Although I have had some sort of connecting practice for as long as I can remember, I recently am also exploring Mindfulness Based Stress Reduction (MBSR).

(I had gotten rather sloppy in my attentiveness, and this organized option is well-timed for me.) 

Yet as I move further through this mindfulness experience, I notice something amazing: my idle speed has become reset. Read More

Benchmarks of leveling up in relationship

Watch the above video till the end. All the way through. Even if you think you know what is coming. Even if you’ve already seen it.

(Oh, for crying out loud, it’s only four minutes and ten seconds to the end credits. Consider it easy meditation time, and just enjoy.)

QUESTIONS TO PONDER, NOW THAT YOU’RE HERE:
Read More

Why the physical body doesn’t actually hinder the spiritual one

Outline of a person, body, in space, streaming light

You’ve heard before that we are spiritual beings having a physical experience. “I think/reflect, therefore I am.” Within this Cartesian split, I reflect that I am turned more toward what I think of as the higher, spiritual realms than what I have thought of as the denser, physical body.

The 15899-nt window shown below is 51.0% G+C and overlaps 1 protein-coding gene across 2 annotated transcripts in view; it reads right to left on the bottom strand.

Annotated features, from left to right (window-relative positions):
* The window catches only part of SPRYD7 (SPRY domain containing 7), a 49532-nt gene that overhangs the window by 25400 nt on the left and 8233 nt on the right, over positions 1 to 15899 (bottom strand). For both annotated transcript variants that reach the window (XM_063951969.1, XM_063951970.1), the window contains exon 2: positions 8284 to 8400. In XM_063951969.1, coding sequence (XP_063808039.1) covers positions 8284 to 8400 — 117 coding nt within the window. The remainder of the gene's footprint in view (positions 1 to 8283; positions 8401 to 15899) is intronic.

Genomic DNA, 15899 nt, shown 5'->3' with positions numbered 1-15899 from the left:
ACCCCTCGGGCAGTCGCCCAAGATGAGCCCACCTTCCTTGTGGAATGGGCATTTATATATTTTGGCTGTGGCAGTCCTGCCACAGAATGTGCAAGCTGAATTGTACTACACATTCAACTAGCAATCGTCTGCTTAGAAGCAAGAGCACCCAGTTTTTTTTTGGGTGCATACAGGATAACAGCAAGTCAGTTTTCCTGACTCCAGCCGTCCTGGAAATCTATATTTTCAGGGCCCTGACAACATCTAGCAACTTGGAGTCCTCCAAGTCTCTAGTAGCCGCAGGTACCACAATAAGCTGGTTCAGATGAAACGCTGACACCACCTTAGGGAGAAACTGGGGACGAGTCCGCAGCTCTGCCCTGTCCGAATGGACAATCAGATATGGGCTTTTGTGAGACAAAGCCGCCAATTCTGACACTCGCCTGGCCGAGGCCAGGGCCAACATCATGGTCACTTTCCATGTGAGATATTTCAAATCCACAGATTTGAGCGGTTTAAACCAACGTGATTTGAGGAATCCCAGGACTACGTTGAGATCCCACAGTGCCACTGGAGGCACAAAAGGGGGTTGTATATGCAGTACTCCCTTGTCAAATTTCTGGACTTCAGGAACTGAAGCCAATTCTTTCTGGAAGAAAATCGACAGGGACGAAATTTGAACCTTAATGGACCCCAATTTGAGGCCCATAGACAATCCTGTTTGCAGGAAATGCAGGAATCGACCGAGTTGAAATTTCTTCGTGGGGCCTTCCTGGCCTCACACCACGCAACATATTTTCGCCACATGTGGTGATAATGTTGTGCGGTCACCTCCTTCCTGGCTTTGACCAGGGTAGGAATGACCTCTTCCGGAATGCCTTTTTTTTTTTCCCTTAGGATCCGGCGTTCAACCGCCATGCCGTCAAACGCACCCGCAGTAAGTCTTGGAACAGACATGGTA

As if the whole purpose of (hopefully a very long) Life is to overcome this temporary body stint and discover the way back to the Spirit, the Soul, that we Are. As if physical Life is a Divine puzzle to solve that we get to fully experience in order to find our way back to understanding our spiritual natures, leveled up.